Road to Revision


So many planets have to line up for a poet to reach full potential. Revision is one of them. Not Jupiter, but maybe Mercury. You wouldn’t write poems if you didn’t like playing with words. So why not develop that playfulness further…via revision? 

1.    Last Line First / Best Line First

Got a lackluster poem? Take the last line (or the best line) and throw out everything else. Start over with that one line as the opening of a whole new poem. Use the process to reboot your brain. 

2.    Saving What Works

Often more than just one line needs to be extracted and expanded on. Here’s a failed Abecedarium of mine that contained an idea worth salvaging. The germ of a separate poem is in boldface. 

Where Light Goes 

Zombie Christ rises like a B movie. 
Yet be not deceived. None return from death.
X is the true cross of man, marks the spot
where light goes, leaving images behind. 
Vivid an instant. Gone but permanent. 
Understand, like light, we die. Otherwise
time would stop. We’d all still be in Egypt, 
still building pyramids, still watching the
river of snakes swimming the dress of that
cute Egyptian girl dicing onions, a
paring knife in her hand. My eyes are wet
on waking, face numb from loss. Her face still
no less real than mine.
Or that pair of eyes— 
magician’s eyes—from fifteen years ago. 
Lord of Illusions, The Great Sandini
knifed my soul, staring from a 10-foot tall
jet-black poster. An ephemera shop
in Pike Place Market. Like twin eclipses
his eyes burned through the decades between us, 
glowed like fire opals. Grew white hot as road
flares. Gazed on the essential dead, bricks in
ethereal pyramids. Agnostic, 
dad gets a Christian burial. Some small
comfort to mom. We drive through sloppy snow. 
Below, toads hibernate. And I curse time’s
architect for being right, forever.

(Published in Verse Wisconsin)

Here’s what I developed from the above: 

Old Flame 

I’m glad we die.
Otherwise we’d all
still be in Egypt
raising pyramids

and I’d be sitting
at that wooden table
dicing onions with
a pretty servant girl. 

If not for death
I’d still be drowning
in her slender river, 
clutching my bronze 

paring knife with
its bone handle, 
instead of waking up
with a wet pillow 

half hypnotized by
yellow serpents
swimming on her
dark blue dress. 

(Published in Stoneboat)

In the case of “Old Flame,” revision helped me follow the vein in the marble—more of a hands-off approach, allowing the poem to develop the way it wanted to, and not according to my preconceptions. This doesn’t happen often, but when it does, I end up with something I wouldn’t have otherwise, something different from what I’d normally write. Sometimes that leads my writing in a new direction.
 
3.    Follow Through
 
Sometimes I get off to a good start…and just stop. “Atheist Heaven” was originally five lines. 

Atheist Heaven 

There’s an empty church in heaven, 
a spray of stars I don’t believe in. 
I walk for hours staring at my feet. 
Dark houses crowd the street
like echoes waiting for a sound. 

(Published in Chiron Review)

More than a year later, I finally followed through on the idea. 

Atheist Heaven 

There’s an empty church in heaven, 
a spray of stars I don’t believe in.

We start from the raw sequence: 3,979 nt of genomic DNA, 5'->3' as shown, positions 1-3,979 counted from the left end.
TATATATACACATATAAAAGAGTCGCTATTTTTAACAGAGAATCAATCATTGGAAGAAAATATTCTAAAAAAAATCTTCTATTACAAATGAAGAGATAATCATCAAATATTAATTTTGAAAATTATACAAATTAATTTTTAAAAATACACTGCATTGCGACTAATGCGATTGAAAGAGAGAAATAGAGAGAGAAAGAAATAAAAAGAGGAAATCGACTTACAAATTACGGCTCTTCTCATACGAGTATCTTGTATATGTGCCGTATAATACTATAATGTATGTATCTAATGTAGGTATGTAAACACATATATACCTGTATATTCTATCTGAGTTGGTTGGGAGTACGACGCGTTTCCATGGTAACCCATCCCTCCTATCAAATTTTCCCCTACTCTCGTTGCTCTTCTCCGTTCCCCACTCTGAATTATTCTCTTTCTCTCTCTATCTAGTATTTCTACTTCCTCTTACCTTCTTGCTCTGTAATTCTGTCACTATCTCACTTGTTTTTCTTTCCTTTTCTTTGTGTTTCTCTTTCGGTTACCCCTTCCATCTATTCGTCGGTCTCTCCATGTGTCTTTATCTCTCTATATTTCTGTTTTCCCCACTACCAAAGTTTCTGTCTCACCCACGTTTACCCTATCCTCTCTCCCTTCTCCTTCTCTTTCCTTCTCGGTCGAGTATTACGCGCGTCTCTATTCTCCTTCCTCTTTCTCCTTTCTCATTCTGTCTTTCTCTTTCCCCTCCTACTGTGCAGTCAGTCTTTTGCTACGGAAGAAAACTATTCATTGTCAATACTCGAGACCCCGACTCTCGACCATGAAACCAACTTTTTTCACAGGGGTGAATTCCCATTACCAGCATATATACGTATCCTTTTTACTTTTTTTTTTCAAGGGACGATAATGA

Dark houses crowd the streets
like echoes waiting for a sound. 
Mutely my shoes lead me
to a lobby, then an elevator,
finally a penthouse office. 
Floor-to-ceiling windows sing
with exclamation points of light! 
No one’s sitting at the desk
big as four pool tables. 
Veins of pink and yellow
squiggle in the marble. 
I see a vacancy and fill it. 
The universe runs itself. 
A black chrysanthemum closes
continuously, deflowering
creation at the end of time.

(Published in Verse Wisconsin)

But I still wasn’t done. A few years later I returned yet again, and a sonnet emerged. A version I was finally happy with (or less dissatisfied):

Atheist Heaven 

Part of me wants to believe memory saves
everything in some Smithsonian of the soul, 
like the Akashic records helping Edgar Cayce
remember Atlantean life in perfect detail. 
Prehistoric ferns and painted tribes of frogs
pressed in the limestone pages of God’s brain
seduce me with hope—Aardvark to Zygote
safe in some encyclopedia already bound
big bangs ago. But there was no Atlantis
and except for George Romero, dead is dead.
Tint all the graveyards you want with stained glass, 
death is just an echo waiting for a sound.
There’s nothing but an empty church in heaven.
A spray of stars I don’t believe in. 

(Published in Nerve Cowboy and Right Hand Pointing) 

4.    Start A Salvage Yard

Start a salvage yard of images, ideas, and lines saved from broken poems. Some lines of mine have taken years to find their final resting place. Here’s an extreme example, composed mostly of old lines, which I’ve boldfaced. 

Like Sunglasses You Can’t Take Off

How the hand’s a planchette for the soul 

and religion’s
                              like ice cream:
Peanut Butter Buddha, Key Lime Christ.

 
So many beautiful lies about time
our memories sieve from our lives. 

Tint all the graveyards you want
        with stained glass

no one comes back from the dead
except in zombie movies. 

The crow in my throat says goodbye— 
black boomerang that gave me gravity. 

I say ah, tasting smoke as it goes. 
I’d rather say zebras sport unicorn horns
orange as traffic cones

but halos dissolve here
like wintergreen Life Savers. 

(Published in Verse Wisconsin)

In my brain’s basement, a reference librarian sits at a gray, metal, government desk. When I’m writing, she hands me whatever old image or line I need, when I need it. It’s a blessing in this line of work, to be sure. Often these phrases are years (or decades) old, but never found a poem worthy of them. 

But if memory isn’t that helpful, keep these gems in a folder, a journal, or even just save all the various drafts of your poems, combing through them periodically for new ways of approaching the ideas / material. These can also be the seeds for future poems.